Bio: Jon Kasitz serves as a Client Solutions Manager for RES’ Northeast offices. Based in Pennsylvania, Jon has been working with clients to solve environmental permitting challenges for energy and public/private sector projects since he began his career. Before joining RES in January 2015, Jon worked for 11 years with RETTEW Associates, a leading provider of comprehensive, integrated engineering and related consulting services, where he was Pipeline Market Manager. He holds a BS in Ecology and Biology from Millersville University.
Below are link that Jon likes to share to show what his restoration projects look like.
Robinson Fork Phase 1 project in Washington County:
This project included over 20 miles of stream restoration, the largest of its kind ever completed in PA. Like all our mitigation bank projects, it was built with a floodplain restoration approach, where the stream and wetland restoration is integrated, generating both wetland and stream credit. This floodplain approach rebuilds the entire floodplain, dissipating the energy of the stream during flood events, and creates a lot of high value wetlands along a small, stable channel. There really is no one-sized-fits all approach for restoration, but in our experience this approach (where you have the room and appropriate conditions to work) creates high value wetlands, and also lower risk of having to come back and fix blown out structures. Most of the reaches in the video are around 3-4 years post construction.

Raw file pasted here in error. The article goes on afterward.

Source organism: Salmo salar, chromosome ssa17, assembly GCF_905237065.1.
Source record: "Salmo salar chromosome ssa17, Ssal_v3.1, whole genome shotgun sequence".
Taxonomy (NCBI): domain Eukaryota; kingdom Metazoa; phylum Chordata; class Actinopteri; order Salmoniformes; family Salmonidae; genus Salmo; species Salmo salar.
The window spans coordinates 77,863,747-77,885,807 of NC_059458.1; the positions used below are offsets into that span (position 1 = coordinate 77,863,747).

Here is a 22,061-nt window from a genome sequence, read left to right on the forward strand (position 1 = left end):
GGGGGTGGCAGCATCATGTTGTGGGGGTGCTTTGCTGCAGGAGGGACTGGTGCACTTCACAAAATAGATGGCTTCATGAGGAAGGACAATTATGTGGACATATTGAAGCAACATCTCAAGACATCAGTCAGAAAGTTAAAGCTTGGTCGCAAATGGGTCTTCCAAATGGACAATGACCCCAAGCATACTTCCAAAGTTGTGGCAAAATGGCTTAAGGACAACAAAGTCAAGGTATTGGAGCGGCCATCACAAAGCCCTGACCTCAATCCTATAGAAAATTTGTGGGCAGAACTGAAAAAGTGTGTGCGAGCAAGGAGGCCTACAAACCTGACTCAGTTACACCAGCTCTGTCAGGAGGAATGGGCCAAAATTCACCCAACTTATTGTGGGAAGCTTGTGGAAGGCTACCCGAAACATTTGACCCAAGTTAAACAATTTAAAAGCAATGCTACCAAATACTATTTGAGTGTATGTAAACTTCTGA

Laurel Hill in Somerset County:
This is from this last summer, and is particularly interesting in that it shows the active construction process, and the scope/magnitude of the construction efforts.
Codorus Creek Phase 1 in York County:
This video is neat as it highlights some pre-construction photos, as-builts (2019) and Year 1 post-construction shots https://vimeo.com/452200806/3043c60262
(July 2020). We are actually building a second phase of this bank (directly downstream) later this year.
Speaker: Randy Miller, Territory Manager of TOPCON SOLUTIONS STORE
Randy Miller has been in the Positioning business for 27 years, the past 21 years with Topcon and Topcon Solutions. During that time, he has worked extensively with engineers, surveyors, construction companies and governmental agencies.